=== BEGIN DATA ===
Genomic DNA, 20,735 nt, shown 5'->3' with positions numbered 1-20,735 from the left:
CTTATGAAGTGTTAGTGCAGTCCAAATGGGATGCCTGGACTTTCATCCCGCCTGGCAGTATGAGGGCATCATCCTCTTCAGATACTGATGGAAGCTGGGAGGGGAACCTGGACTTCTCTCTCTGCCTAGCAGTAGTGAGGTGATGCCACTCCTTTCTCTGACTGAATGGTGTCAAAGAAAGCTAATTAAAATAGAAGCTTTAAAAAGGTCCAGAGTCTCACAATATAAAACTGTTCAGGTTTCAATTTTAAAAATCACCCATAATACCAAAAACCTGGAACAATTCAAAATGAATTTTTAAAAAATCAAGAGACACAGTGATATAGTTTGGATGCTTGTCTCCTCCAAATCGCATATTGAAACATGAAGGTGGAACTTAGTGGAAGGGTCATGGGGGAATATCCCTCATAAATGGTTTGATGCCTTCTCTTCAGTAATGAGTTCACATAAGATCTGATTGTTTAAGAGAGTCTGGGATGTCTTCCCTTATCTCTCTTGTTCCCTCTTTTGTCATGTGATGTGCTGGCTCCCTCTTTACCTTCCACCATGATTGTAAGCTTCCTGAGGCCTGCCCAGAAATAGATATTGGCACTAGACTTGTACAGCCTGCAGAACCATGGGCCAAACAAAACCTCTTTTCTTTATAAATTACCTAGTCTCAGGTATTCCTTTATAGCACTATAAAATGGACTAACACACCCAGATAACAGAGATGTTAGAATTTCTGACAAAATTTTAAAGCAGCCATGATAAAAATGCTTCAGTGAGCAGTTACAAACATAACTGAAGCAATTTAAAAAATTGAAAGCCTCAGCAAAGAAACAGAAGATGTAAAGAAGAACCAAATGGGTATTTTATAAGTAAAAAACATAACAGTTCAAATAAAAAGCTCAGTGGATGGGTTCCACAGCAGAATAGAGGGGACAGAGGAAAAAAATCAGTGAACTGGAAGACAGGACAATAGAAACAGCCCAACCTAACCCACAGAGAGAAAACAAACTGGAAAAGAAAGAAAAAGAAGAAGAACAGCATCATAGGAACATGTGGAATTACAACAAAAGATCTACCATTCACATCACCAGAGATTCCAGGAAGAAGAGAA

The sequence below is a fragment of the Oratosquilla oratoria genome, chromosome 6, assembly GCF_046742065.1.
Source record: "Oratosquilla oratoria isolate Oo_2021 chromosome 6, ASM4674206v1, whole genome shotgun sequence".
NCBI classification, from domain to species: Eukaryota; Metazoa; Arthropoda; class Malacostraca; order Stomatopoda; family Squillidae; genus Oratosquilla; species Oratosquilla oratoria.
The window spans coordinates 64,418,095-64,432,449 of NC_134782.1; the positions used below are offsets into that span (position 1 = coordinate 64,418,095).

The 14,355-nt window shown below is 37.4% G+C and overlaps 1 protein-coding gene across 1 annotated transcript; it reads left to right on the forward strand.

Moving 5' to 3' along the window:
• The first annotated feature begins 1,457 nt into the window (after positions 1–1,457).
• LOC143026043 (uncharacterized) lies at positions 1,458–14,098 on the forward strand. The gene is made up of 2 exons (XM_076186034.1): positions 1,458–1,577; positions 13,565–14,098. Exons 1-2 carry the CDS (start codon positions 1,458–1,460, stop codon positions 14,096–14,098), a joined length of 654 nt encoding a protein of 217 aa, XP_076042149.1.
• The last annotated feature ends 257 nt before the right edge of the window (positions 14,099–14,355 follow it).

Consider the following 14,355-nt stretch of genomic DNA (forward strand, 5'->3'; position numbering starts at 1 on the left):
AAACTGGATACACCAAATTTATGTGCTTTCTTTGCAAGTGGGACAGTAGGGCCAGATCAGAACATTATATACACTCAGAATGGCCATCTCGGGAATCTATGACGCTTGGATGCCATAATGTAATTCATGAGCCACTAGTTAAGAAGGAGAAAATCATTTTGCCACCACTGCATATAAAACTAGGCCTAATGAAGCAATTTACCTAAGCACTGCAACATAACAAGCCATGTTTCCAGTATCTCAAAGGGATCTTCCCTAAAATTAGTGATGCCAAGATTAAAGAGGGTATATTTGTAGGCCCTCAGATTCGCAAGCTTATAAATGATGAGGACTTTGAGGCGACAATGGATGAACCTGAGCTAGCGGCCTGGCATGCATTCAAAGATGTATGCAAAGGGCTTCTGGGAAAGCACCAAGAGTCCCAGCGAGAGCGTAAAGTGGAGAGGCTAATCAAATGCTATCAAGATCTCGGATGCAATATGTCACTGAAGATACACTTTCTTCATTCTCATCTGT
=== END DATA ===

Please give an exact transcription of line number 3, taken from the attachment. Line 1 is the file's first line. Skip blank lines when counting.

The sequence below is a fragment of the Oratosquilla oratoria genome, chromosome 6, assembly GCF_046742065.1.